DOE Electric Bill Destined For Congress in March
The Department of Energy (DOE) said last week that it plans to
send the long-awaited Clinton administration's legislation on
retail choice for electricity customers to Capitol Hill in the
latter half of March.
The measure is expected to be similar in many respects to the
Comprehensive Electricity Competition Plan that the administration
released last year, which called for states to switch to retail
choice by Jan. 1, 2003, endorsed the principles of stranded-cost
recovery and promoted the use of renewable fuels.
Speaking to an Edison Electric Institute (EEI) conference last
month, Energy Secretary Bill Richardson said there wouldn't be any
"major" surprises in the legislation, but it "will do a better job
on several key points." It will provide consensus recommendations
to establish an independent organization to ensure the reliability
of the electric grid, develop incentives to promote efficient
distributed generation, and revise federal statutes to promote
competitive markets in regions served by the Tennessee Valley
Authority and the federal power marketing administrations.
The natural gas industry already is anticipating problems with
the DOE bill, especially with the provisions that would mandate
that utilities use a certain percentage of renewable fuels each
year in their generation of electricity. "We think there's several
provisions...that are unfortunate and not in sync with [with the
administration's] pro-natural gas position," said John Sharp, vice
president of federal and state affairs and counsel for the Natural
Gas Supply Association (NGSA). Also, he noted, "it's a very
Sharp believes that if the Energy Department had been able to
write the legislation itself, as opposed to it being part of an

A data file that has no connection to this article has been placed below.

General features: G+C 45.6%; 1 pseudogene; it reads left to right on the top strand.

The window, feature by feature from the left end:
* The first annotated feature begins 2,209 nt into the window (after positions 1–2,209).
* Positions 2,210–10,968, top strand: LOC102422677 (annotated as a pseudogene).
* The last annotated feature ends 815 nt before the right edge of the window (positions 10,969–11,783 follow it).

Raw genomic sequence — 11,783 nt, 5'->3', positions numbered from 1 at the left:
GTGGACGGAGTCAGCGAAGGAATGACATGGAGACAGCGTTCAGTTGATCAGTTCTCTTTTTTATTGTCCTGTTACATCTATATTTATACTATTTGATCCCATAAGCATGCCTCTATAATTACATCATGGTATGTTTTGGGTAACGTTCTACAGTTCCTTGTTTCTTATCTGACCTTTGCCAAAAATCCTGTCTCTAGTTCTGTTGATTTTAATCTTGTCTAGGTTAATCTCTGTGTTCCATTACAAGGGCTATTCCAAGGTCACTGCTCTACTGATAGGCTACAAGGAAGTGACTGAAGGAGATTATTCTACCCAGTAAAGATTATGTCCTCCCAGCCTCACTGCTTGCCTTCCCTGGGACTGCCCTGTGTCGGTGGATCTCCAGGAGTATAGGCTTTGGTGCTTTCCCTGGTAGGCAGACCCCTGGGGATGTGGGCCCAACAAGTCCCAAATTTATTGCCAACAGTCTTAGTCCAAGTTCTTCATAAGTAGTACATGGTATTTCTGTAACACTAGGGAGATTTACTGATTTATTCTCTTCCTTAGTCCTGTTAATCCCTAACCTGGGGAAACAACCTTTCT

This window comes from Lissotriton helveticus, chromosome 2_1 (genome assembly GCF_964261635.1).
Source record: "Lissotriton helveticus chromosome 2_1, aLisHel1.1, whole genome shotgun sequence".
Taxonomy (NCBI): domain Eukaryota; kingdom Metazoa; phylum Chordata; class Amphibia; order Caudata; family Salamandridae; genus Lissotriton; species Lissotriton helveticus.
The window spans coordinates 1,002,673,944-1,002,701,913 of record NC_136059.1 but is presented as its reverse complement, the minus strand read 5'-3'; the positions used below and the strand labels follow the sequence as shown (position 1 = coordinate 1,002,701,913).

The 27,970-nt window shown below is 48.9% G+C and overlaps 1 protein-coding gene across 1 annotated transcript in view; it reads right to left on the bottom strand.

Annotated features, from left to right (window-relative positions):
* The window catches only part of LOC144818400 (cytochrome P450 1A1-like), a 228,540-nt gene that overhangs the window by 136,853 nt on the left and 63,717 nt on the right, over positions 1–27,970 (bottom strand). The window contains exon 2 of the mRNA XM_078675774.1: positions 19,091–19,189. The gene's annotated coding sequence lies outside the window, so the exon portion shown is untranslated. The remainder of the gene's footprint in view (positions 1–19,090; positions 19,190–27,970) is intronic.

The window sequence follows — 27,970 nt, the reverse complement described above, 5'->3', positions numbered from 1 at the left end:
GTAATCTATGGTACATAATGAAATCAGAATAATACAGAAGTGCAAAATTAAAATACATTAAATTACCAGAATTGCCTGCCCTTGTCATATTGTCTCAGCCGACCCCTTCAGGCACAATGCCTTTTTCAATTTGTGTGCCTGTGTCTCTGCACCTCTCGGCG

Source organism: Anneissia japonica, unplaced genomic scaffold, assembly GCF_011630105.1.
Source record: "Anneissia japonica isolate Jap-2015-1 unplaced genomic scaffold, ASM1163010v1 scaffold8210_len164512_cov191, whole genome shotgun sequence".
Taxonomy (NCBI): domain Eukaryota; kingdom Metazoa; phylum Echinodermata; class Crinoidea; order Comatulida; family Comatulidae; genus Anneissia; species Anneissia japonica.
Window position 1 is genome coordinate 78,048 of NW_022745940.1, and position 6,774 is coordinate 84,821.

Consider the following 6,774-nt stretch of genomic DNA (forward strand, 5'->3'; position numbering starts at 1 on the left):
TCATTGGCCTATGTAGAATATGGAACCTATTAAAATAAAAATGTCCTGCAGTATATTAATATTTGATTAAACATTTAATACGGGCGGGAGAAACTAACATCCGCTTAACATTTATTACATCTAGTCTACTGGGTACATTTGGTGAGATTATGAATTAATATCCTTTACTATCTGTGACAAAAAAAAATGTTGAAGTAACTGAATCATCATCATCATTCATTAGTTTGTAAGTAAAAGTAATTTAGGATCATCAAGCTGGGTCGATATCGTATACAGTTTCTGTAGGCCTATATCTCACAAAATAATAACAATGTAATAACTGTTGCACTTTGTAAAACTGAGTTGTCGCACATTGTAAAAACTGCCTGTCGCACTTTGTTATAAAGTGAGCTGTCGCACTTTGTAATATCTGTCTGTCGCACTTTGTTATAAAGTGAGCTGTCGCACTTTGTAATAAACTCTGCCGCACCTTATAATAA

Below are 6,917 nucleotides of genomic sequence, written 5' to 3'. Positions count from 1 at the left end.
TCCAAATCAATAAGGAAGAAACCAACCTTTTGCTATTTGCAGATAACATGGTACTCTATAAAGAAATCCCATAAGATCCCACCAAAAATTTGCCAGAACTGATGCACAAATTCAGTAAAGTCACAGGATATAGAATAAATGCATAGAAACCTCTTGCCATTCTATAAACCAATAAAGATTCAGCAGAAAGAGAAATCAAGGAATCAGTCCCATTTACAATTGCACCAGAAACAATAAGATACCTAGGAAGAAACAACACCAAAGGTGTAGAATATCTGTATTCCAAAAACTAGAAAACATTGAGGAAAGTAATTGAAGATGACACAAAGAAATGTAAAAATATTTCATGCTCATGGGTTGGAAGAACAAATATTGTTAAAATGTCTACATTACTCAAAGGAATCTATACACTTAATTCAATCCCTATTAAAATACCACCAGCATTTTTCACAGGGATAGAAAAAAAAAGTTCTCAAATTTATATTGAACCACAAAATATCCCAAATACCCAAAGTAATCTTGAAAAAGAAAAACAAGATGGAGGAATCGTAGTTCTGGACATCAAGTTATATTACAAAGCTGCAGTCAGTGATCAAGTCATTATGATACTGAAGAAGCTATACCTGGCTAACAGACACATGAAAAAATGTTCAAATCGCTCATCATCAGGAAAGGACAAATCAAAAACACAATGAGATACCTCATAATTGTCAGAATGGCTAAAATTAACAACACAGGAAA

inter-agency effort, it probably would be a "very different bill" -
one that would be more acceptable to the gas industry.
Instead, he likes the restructuring measure proposed by Rep.
Steve Largent (R-OK). "My personal feeling is I think the Largent
bill will be the mover on the House side. Largent's taken a very
good approach in his bill...He's done a very good background survey
and polling of the members to determine what is the type of vehicle
that could get through Congress."
Rep. Joe Barton (R-TX), the new chairman of the House Energy and
Power Subcommittee, has said that restructuring legislation could
be approved in 12-15 months. Sharp noted that both the Senate
Energy Committee and House Commerce Committee, which have
jurisdiction over customer-choice legislation, have put the issue
at the "top of their agendas" this year. That's a "very good signal
that it is very likely that we'll see some very significant
electric restructuring legislation moving in both houses."
©Copyright 1999 Intelligence Press, Inc. All rights
reserved. The preceding news report may not be republished or
redistributed in whole or in part without prior written consent of
Intelligence Press, Inc.